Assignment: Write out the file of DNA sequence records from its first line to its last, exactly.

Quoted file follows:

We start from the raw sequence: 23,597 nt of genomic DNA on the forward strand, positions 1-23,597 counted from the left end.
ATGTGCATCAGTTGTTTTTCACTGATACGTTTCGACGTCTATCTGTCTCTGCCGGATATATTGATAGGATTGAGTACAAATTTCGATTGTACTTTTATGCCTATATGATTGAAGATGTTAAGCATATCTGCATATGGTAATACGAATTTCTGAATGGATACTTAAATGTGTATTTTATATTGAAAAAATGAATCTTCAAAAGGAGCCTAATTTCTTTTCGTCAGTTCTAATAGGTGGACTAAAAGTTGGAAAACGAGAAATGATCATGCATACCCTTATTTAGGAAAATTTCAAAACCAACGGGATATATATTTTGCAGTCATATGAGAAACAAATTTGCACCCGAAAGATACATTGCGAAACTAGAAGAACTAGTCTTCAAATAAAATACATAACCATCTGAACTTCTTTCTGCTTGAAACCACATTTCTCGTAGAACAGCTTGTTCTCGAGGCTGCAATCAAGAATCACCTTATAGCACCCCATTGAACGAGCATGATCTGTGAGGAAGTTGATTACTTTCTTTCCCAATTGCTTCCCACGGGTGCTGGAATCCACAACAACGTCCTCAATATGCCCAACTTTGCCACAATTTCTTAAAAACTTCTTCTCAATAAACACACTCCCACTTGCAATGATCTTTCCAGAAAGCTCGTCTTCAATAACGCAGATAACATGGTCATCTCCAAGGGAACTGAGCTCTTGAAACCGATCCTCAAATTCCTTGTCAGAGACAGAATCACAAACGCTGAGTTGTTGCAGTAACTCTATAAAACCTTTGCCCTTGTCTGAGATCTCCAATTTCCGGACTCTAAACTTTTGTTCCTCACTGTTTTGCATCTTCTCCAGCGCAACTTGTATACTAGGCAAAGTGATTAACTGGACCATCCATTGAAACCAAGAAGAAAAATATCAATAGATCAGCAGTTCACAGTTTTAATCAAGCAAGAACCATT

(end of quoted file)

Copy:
We start from the raw sequence: 23,597 nt of genomic DNA on the forward strand, positions 1-23,597 counted from the left end.
ATGTGCATCAGTTGTTTTTCACTGATACGTTTCGACGTCTATCTGTCTCTGCCGGATATATTGATAGGATTGAGTACAAATTTCGATTGTACTTTTATGCCTATATGATTGAAGATGTTAAGCATATCTGCATATGGTAATACGAATTTCTGAATGGATACTTAAATGTGTATTTTATATTGAAAAAATGAATCTTCAAAAGGAGCCTAATTTCTTTTCGTCAGTTCTAATAGGTGGACTAAAAGTTGGAAAACGAGAAATGATCATGCATACCCTTATTTAGGAAAATTTCAAAACCAACGGGATATATATTTTGCAGTCATATGAGAAACAAATTTGCACCCGAAAGATACATTGCGAAACTAGAAGAACTAGTCTTCAAATAAAATACATAACCATCTGAACTTCTTTCTGCTTGAAACCACATTTCTCGTAGAACAGCTTGTTCTCGAGGCTGCAATCAAGAATCACCTTATAGCACCCCATTGAACGAGCATGATCTGTGAGGAAGTTGATTACTTTCTTTCCCAATTGCTTCCCACGGGTGCTGGAATCCACAACAACGTCCTCAATATGCCCAACTTTGCCACAATTTCTTAAAAACTTCTTCTCAATAAACACACTCCCACTTGCAATGATCTTTCCAGAAAGCTCGTCTTCAATAACGCAGATAACATGGTCATCTCCAAGGGAACTGAGCTCTTGAAACCGATCCTCAAATTCCTTGTCAGAGACAGAATCACAAACGCTGAGTTGTTGCAGTAACTCTATAAAACCTTTGCCCTTGTCTGAGATCTCCAATTTCCGGACTCTAAACTTTTGTTCCTCACTGTTTTGCATCTTCTCCAGCGCAACTTGTATACTAGGCAAAGTGATTAACTGGACCATCCATTGAAACCAAGAAGAAAAATATCAATAGATCAGCAGTTCACAGTTTTAATCAAGCAAGAACCATT